Celebrating all things Irish goes global on St Patrick's Day

From The Angelus to our relationship with the cupla focail, we are a unique nation, writes Damian Corless.

As St Patrick’s Day trundles around again, our politicians will dutifully fly off to the warm corners of the globe armed with their portfolios of Ireland’s Unique Selling Points in the hope of drumming up inward investment, tourism, or at least a photo opportunity.

There are indeed many unique points to Ireland, though not all of them have much sales potential abroad.

Take our national day itself. 

There is a proven mathematical formula showing that the St Patrick’s Day experience improves in direct proportion to distance from Ireland. 

It is that most international of national days, celebrated from Barcelona to Buenos Aires and from Singapore to San Francisco. 

Notably, what those places tend to share each March 17 are the pleasant conditions perfect for throwing a street party.

Here it’s different. There’s an old saying that March comes in like a lion, and the Irish winter often lurks in the long grass to give us a good mauling at the first glimpse of a visiting majorette.

Does St Patrick’s Day have to be on March 17? Couldn’t we reschedule? 

That’s just what we did in 2001 when foot and mouth brought the country to a standstill. 

When the capital’s parade belatedly took place on a balmy day in late May it drew the biggest turnout ever of 1.2m.

The problem is that even if we moved St Patrick’s Day to make it less of an endurance test for ourselves, the rest of the world would snub our ‘StPexit’. 

It can’t be moved because it’s become such a world fixture it’s no longer ours to muck about with. 

We share it with too many lands where snow, rain and hail will never be a case for change.

Some places don’t so much share, as piggyback.

March 17 is a public holiday on the Caribbean island of Montserrat because it commemorates a failed slave revolt in 1768, which, by a happy coincidence ties in with the revels of the many islanders of Irish stock.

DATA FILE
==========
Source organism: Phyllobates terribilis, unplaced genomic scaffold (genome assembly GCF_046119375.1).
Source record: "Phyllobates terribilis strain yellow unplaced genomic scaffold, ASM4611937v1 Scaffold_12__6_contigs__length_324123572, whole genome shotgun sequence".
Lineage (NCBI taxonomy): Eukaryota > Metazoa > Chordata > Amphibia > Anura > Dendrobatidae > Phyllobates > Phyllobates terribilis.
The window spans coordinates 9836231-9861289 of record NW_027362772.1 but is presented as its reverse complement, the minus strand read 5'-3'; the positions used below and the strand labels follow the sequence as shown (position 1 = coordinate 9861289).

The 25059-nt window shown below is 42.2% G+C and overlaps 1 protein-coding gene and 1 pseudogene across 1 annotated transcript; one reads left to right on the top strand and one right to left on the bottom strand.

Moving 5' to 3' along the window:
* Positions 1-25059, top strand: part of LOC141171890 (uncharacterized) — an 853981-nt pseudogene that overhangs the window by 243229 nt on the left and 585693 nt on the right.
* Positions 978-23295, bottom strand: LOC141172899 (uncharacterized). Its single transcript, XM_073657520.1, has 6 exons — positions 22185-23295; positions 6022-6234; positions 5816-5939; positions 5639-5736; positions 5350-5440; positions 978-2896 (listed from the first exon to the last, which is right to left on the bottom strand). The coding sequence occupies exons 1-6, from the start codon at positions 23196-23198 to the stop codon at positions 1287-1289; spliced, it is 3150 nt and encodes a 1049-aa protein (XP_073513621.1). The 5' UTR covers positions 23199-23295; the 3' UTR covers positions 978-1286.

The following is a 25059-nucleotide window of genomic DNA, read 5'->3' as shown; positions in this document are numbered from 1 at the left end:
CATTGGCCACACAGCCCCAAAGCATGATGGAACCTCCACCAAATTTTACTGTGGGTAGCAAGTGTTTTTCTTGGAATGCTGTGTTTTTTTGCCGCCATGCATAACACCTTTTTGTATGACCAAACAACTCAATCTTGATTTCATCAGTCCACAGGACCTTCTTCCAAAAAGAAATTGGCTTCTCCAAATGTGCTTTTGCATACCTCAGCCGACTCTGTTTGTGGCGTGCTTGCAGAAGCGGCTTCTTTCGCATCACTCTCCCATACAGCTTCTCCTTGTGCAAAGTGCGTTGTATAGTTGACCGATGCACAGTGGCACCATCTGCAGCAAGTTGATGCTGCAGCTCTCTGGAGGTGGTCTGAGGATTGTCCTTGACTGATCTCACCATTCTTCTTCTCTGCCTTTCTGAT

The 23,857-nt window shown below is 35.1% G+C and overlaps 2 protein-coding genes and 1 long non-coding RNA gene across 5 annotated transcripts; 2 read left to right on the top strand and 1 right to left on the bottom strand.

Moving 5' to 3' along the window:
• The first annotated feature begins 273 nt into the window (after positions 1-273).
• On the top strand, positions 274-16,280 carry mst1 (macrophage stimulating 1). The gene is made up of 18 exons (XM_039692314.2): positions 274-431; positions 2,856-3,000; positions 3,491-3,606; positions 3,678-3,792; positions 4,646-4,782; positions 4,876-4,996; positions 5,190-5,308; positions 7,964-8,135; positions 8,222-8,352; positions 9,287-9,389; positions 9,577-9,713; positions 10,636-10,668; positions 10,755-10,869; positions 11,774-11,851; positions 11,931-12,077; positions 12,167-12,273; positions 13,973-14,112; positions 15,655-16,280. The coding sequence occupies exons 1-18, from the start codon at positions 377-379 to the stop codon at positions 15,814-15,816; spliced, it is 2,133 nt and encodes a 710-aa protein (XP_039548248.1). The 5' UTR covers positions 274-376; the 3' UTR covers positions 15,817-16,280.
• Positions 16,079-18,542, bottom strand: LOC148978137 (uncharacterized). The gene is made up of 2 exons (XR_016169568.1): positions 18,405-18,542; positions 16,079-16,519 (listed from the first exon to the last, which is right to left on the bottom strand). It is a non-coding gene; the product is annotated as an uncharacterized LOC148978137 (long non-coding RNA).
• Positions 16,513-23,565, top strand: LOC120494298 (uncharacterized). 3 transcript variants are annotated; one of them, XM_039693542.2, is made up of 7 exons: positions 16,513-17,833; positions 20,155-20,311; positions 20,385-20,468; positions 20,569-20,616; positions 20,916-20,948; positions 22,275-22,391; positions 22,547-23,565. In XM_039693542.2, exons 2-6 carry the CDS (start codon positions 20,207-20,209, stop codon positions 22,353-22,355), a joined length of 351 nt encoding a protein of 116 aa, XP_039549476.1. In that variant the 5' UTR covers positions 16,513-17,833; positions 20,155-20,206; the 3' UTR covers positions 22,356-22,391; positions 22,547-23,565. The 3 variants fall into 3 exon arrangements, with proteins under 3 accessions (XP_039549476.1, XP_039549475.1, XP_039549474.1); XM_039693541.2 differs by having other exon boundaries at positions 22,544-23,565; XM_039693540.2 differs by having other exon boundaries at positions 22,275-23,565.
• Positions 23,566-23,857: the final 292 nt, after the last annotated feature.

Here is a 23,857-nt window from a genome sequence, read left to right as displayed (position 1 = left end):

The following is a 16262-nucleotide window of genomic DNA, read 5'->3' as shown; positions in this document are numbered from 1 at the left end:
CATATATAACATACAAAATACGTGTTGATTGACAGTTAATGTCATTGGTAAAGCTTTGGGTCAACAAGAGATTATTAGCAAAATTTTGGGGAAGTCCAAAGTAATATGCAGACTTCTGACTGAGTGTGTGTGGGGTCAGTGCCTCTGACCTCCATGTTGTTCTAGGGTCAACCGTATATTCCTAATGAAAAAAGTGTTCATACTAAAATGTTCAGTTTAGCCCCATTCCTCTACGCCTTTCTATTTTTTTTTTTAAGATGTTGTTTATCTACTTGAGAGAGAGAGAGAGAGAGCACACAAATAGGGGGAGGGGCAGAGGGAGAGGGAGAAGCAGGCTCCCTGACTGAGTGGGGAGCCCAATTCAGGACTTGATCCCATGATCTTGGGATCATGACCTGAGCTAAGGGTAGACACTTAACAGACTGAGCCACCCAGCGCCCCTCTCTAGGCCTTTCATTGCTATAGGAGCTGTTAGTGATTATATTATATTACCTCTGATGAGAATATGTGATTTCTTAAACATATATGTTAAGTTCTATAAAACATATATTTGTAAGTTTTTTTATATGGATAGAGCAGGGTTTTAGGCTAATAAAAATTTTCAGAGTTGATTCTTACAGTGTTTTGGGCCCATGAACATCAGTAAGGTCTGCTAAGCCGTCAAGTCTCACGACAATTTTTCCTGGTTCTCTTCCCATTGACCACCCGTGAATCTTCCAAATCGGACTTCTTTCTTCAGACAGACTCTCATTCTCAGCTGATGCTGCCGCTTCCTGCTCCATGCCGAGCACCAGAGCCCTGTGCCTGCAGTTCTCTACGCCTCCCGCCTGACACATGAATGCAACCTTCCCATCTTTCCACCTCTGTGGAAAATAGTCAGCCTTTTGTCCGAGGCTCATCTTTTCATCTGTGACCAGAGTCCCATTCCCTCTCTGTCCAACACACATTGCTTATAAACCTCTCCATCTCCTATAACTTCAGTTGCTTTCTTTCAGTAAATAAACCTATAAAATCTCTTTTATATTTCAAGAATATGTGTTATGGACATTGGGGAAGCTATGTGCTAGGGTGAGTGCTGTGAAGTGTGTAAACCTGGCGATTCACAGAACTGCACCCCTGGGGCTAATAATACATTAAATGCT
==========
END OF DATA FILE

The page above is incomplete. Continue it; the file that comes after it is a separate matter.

In Boston, the tacked-on feast doubles up with the original public holiday of Evacuation Day marking the withdrawal of British troops during the 1776 revolution.

Meanwhile, back in the real world of actually having to live here, there are many features of daily life that set us apart from every other society in the world. Take, for instance, that it wouldn’t be entirely unusual, listening to the Monday morning sports bulletins, for the results of Sunday’s provincial junior camogie playoffs to take precedence over the outcome of football’s World Cup final.

And sticking with aspects of the Irish media that catch the attention of foreign visitors, there’s the ever-present chance that a cupla focail will leap out to catch them unaware. 

Their taxi driver will have assured them on the way from the airport that there are over one million fluent Irish speakers here, according to the census, but after a few days in the country they begin wondering why all these Gaeilgeoirs seem to be avoiding them. 

The only logical explanation must be that vast numbers of emigrants return home every few years just to fill in the census form, just as many fly in to vote in elections and referendums.

Many of us residents wonder much the same thing. Radio 1 patriotically switched its midday news bulletin from English to Irish in the run-up to the 1916 jamboree, presumably in response to public demand. 

The post-Angelus Nuacht is still with us. Why then, did the station undermine this move almost immediately, by having presenter Sean O’Rourke finish his show each day just before 12pm with the news headlines in English?

To have a dysfunctional relationship with our native tongue is truly part of what we are.

And speaking of the Angelus. Whether you profess any religion or none, hearing the bells as part of the soundtrack to your daily life is another mark of being truly Irish.

 There are other distinguishing features, often detected more in the omission than the observance. 

While a tourist in a service station would stop and stare aghast at a gaggle of young women in pyjamas queuing for cigarettes and Pampers, we don’t blink an eye anymore.

Of course, the distinguishing marks that separate us from Americans, Russians or Belgians have been ironed out to almost nothing by five decades of rampant cultural and economic globalisation.

Anyone schooled in the Ireland of the 1960s or before, will remember a time when our distinct isolated, separatist Gaelic identity was not only encouraged, but inflicted and enforced with quasi-military zeal. 

Back then our Paddy’s Day parades had the severity and joylessness of the annual May Day march in Moscow past the generals of the Kremlin.

Back then, one newspaper branded Fine Gael’s Oliver J Flanagan “the prime idiot of Leinster House” on numerous counts of saying daft and sometimes hateful things. Most famously, he claimed: “There was no sex in Ireland before television.” 

Ironically, in his own idiotic way he was right. The old insular, Ireland was banished by television. Let us give thanks.

Damian Corless is the author of Hopscotch and Queenie-i-o – A 1960s Irish Childhood, published by The Collins Press, price €12.99. It is available in all good bookshops and from www.collinspress.ie

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